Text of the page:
I am such a planner. I love to do lesson plans for school, plan vacations, and plan trips to town. I really love to plan meals when family is coming.
I find so much pleasure in diving into my old recipe boxes, scouring cookbooks, searching Pinterest, and referring to my notebooks of favorite recipes. I really love to cook for my husband, but sometimes it is nice to add some special dishes when family comes.
My mom and brother are coming for Thanksgiving. I spread out all the recipes, magazines, my computer, my recipe holders, and cookbooks a few nights ago and narrowed down the choices for Thanksgiving Day, plus the days before and after. Color me crazy, but I love to create grocery lists also.
The first shopping trip is done; Food is organized and stored. The turkey is still frozen, but will come out to thaw soon. Another trip early next week will fill the cart with fresh produce, flowers, and last minute items. We will miss our niece that still put olives on her fingers, but maybe we will need to restart the tradition. We will also miss the rest of the family that will travel to southern Idaho. We will miss the family "back east."
I love having family here at Thanksgiving, I love preparing the meal, and I really love this quote.
"Gratitude unlocks the fullness of life. It turns what we have into enough, and more. It turns denial into acceptance, chaos to order, confusion to clarity. It can turn a meal into a feast, a house into a home, a stranger into a friend. Gratitude makes sense of our past, brings peace for today and creates a vision for tomorrow. "
Friday, November 14, 2014
Somehow during my 7th grade class today we got on the subject of Thanksgiving dinners. It opened this amazing dialogue with my students about Thanksgiving, family time, traditions, and what they really love about holidays. One student said, " We should survey everyone and find out their favorite family dishes at Thanksgiving".
It reminded me of what I center on all the time on "Gathering Around the Table". What better way to bring families together than with food, fellowship, and tradition. I think most of my students love Thanksgiving even more that Christmas when it comes to the food part. It was close to lunch and my stomach was grumbling as various students described Grandma's turkey, the best side dishes by an auntie, pies that they love to eat, and traditions that continue to be carried on.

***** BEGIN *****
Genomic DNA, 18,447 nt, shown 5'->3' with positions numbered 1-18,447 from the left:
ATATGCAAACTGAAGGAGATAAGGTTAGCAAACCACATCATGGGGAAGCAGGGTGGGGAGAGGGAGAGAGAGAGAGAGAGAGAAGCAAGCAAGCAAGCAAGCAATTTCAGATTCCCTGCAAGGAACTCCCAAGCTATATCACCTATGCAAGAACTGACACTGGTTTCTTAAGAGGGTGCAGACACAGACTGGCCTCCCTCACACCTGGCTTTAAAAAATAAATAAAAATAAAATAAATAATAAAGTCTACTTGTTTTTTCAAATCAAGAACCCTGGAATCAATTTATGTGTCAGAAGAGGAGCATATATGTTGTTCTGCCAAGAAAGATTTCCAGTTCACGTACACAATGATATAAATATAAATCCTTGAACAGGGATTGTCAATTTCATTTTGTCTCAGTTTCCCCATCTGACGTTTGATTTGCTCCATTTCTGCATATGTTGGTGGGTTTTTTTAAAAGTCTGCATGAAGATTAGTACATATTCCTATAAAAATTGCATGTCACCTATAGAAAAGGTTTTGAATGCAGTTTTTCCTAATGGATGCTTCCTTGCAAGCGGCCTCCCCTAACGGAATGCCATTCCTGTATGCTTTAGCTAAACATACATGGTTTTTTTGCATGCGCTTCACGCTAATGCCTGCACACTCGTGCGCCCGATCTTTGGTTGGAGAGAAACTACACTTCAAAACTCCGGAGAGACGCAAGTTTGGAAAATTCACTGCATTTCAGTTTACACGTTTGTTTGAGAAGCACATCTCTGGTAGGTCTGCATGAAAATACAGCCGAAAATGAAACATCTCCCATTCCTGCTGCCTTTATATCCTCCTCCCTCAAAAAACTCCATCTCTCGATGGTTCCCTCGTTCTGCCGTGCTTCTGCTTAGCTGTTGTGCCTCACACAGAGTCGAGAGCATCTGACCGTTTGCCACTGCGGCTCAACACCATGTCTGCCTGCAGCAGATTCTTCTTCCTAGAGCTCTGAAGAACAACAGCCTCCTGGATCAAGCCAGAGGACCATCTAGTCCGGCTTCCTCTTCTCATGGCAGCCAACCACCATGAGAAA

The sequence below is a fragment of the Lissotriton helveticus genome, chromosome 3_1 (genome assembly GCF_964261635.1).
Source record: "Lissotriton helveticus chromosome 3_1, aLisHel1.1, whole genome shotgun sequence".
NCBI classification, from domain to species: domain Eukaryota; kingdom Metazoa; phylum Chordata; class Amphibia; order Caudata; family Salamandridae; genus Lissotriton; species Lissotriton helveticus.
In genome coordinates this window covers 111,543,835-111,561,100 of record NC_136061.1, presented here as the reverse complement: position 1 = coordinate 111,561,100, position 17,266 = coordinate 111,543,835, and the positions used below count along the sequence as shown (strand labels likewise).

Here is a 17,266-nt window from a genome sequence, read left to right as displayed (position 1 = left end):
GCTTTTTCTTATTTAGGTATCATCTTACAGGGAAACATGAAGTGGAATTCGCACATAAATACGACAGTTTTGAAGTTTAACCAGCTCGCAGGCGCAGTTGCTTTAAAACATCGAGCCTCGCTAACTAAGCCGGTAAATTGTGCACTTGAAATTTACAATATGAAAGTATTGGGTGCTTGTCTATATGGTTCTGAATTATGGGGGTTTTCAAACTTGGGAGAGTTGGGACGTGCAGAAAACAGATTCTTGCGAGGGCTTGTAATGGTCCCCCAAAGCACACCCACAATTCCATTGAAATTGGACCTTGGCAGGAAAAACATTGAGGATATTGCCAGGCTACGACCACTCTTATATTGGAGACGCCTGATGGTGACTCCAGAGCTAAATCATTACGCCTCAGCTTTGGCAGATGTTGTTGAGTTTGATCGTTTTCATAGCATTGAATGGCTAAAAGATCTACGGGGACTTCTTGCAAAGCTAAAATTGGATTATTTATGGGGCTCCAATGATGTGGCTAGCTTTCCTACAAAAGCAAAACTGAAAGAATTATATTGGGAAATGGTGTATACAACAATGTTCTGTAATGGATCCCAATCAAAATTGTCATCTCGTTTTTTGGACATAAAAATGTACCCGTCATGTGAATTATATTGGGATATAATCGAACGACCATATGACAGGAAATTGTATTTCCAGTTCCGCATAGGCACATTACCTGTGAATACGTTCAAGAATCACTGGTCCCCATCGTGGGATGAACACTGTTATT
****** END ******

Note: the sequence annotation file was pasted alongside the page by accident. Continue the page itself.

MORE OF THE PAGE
Tuesday, November 11, 2014
From March to early November I love to surround myself with new soil, spring bulbs, flowers, vegetables, blooming trees, changing seasons, hummingbirds, the rooster crowing at daybreak, and the harvest of flowers, fruit, and vegetables.
Then the weather turns cold, snow begins to fall on the ground, and everything changes. By November I am ready to move from the outside to the inside. The last three days I surrounded myself with the warmth of the fire and did necessary tasks that needed to be done inside. I also made time to can tomato sauce, reorganize my clothes closet for winter, and find space in the "food closet" to put up the food we have canned. I organized my books and decided to part with a few. I found the bottom of my desk in my space off the kitchen.
I also rested and could feel my body move into hibernation. It is time for more sleep, warm soups, comfort food, hot coffee, amber drinks, wool socks, and sweaters. The cats are moving in from outside and the garage. The dogs have claimed spots in front of the fire. We have a shed full of wood. I have enough books to read until spring. We are ready, but I will still take time to watch the rest of the leaves turn.
- Elizabeth Lawrence
Saturday, November 8, 2014
You will never be alone, you hear so deep
a sound when autumn comes. Yellow
pulls across the hills and thrums,
or the silence after lightening before it says
its names- and then the clouds' wide-mouthed
apologies. You were aimed from birth:
you will never be alone. Rain
will come, a gutter filled, an Amazon,
long aisles- you never heard so deep a sound,
moss on rock, and years. You turn your head-
that’s what the silence meant: you’re not alone.
The whole wide world pours down.
by William Stafford, from Smoke’s Way, 1983